Looking back on the year that was 2020 – who would have thought in January that we would experience a global pandemic; working from home would become the norm; people would fight over toilet paper rolls; balcony raves would replace music festivals, and we’d be elbow bumping our way into 2021.
But nevertheless, the pandemic created unique circumstances that led to some unlikely big ASX winners for the year.
A sea of sanitisers
Everyone is now much more familiar with the humble hand sanitiser. As a simple and effective method of killing pathogens, demand for the product skyrocketed as a frontline defence against COVID-19.
The Zoono Group Ltd (ASX: ZNO) share price has benefitted from being a significant supplier of sanitiser and disinfectant products globally. Zoono has delivered an 83% return, compared to the S&P/ASX 200 Index (ASX: XJO) which has fallen 1.59%.
Logically, the share price rise is reflected in the revenue growth of the company. Zoono experienced enormous revenue growth, from NZ$1.8 million in FY19 to NZ$38.3 million in FY20.
Zoono is still eyeing off growth into 2021, with the company’s latest update outlining the signing of 2 new distribution agreements, regulatory approval for Russia, and the launch of a new ‘Zoono treated’ face mask.
Cooking up a storm
Closures and restrictions meant that it was a whole lot harder to go out and enjoy a good meal. This meant people had to turn to self-made options, but who wants to think about what to cook during a pandemic? Enter the subscription-based meal-kit provider Marley Spoon AG (ASX: MMM).
As notified in March, the company witnessed an unprecedented surge in demand for their home delivered meal kits in all its markets. This trend continued throughout the year and powered the company to deliver 21 million meals in the first half of 2020.
In Q3, Marley Spoon’s revenue had grown by 163% in the US compared to the prior corresponding period. The share price has certainly been no laggard either, with the 1-year return being 956%.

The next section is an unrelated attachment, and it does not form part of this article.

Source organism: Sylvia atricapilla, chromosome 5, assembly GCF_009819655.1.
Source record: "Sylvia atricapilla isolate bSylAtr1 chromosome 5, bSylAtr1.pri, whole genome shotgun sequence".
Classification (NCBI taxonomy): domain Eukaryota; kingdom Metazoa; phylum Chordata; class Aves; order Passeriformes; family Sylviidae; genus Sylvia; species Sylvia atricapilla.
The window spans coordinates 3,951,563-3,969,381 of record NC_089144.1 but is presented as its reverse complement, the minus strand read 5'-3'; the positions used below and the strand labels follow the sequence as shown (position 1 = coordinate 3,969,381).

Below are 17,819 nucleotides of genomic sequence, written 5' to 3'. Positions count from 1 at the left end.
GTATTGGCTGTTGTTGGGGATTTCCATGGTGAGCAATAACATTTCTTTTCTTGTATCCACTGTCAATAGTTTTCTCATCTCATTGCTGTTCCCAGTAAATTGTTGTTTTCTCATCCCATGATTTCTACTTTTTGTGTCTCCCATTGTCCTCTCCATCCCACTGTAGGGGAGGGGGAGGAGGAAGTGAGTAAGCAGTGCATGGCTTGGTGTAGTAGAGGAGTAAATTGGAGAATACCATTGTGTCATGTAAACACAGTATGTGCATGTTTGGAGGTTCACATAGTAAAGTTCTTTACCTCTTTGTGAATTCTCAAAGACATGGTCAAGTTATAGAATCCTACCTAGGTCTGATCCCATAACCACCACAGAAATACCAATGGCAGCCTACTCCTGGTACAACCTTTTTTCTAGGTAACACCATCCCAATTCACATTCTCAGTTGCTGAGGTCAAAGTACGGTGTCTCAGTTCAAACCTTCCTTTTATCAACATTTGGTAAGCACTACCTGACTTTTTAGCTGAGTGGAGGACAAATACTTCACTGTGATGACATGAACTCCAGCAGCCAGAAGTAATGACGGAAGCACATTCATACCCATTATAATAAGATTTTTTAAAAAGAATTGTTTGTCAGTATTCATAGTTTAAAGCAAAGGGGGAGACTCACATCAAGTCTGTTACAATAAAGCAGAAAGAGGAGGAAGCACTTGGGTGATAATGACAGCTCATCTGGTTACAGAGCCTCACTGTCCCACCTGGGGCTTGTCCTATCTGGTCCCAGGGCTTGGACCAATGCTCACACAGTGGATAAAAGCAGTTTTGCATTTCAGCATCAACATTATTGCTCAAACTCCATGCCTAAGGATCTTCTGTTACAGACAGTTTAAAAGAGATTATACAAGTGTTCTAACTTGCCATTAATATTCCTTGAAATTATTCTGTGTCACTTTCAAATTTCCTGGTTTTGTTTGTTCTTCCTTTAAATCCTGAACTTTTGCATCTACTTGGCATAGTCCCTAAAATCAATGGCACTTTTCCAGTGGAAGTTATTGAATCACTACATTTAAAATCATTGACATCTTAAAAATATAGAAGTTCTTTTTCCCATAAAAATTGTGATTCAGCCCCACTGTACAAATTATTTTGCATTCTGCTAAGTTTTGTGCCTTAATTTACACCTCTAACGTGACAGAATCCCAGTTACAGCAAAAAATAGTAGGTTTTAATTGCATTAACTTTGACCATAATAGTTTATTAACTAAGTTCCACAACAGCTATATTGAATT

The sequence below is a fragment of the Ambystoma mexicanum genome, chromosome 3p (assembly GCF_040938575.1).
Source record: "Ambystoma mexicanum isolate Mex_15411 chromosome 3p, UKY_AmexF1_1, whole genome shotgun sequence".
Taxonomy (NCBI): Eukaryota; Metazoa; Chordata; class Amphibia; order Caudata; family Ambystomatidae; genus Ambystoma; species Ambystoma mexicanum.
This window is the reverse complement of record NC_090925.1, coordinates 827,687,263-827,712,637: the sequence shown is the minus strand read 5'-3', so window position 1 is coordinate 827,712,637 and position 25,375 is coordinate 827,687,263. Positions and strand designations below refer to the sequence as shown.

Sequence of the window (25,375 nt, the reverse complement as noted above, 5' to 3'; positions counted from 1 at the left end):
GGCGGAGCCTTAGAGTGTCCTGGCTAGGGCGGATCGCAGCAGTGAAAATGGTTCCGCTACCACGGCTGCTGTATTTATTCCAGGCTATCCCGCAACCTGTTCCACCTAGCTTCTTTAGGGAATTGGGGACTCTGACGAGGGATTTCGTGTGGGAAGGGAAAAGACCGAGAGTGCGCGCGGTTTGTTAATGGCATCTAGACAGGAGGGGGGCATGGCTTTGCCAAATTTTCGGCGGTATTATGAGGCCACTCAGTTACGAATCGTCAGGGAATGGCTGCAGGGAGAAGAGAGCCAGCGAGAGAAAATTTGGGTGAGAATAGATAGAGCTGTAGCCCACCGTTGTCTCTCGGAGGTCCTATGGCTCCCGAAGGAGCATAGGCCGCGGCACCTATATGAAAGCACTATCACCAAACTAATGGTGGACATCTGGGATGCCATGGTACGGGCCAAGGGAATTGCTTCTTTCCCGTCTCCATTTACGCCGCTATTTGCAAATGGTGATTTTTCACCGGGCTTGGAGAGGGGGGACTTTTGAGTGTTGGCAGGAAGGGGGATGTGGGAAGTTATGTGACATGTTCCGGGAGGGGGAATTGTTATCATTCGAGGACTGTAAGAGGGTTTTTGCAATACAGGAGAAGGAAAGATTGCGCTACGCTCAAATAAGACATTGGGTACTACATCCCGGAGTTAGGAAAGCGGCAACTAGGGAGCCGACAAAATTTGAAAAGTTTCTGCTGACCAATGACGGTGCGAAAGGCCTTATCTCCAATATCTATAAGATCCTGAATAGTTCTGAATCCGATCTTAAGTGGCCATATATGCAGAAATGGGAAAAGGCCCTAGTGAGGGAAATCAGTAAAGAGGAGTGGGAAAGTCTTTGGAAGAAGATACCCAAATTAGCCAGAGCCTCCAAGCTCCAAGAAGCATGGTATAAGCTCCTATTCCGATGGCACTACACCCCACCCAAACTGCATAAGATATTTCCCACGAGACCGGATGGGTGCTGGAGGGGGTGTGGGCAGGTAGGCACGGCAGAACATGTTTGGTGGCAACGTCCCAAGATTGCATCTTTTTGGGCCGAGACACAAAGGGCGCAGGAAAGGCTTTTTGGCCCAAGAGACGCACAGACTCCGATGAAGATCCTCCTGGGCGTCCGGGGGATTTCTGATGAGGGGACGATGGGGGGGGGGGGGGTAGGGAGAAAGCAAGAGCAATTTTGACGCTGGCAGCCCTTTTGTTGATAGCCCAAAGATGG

Marley Spoon is hungry for more. The company announced on 11 December that it believes the change in consumer behaviour is still in its early phase. Hence, the company plans to increase capacity through a number of manufacturing centre expansions.
Did someone say “DIY patio”?
“Bored in a house, and I’m in a house bored” – not just a Tik Tok song in 2020 – we lived it. At a point, restrictions limited leaving the house to ‘essential’ trips only, and then we were confined to a set distance. This gave very little freedom to do anything interesting or productive. Soon people realised that it was a great time to fix that fence they had been putting off; or build that patio they had been meaning to get around to.
The Wesfarmers Ltd (ASX: WES) share price has benefited from this, growing a very respectable 22% in the last year. A substantial contributor is the Bunnings business, which has been the go-to store during the pandemic for all DIY supplies. In Wesfarmers’ trading update Bunnings sales had increased by 25.2% year to date, compared to the prior corresponding period.
But it doesn’t stop there. Wesfarmers also benefitted from the working from home shift – which meant more people buying desks, chairs, stationery etc. from Officeworks. This lifted Officeworks year to date sales by 23.4%.
Lastly, Wesfarmers’ acquisition of the online retailer, Catch Group, put them in prime position for the online shopping bonanza – sales up 114.4%.
No one would have guessed that these 3 ASX shares would have performed as well as they did, and less likely would be to have predicted the reasons why. 2021 will certainly hold its own set of challenges and opportunities – which shares will be beneficiaries of that, at the moment that’s anyone’s guess.
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Returns as of 6th October 2020
Motley Fool contributor Mitchell Lawler has no position in any of the stocks mentioned. The Motley Fool Australia owns shares of Wesfarmers Limited. The Motley Fool has a disclosure policy. This article contains general investment advice only (under AFSL 400691). Authorised by Bruce Jackson.
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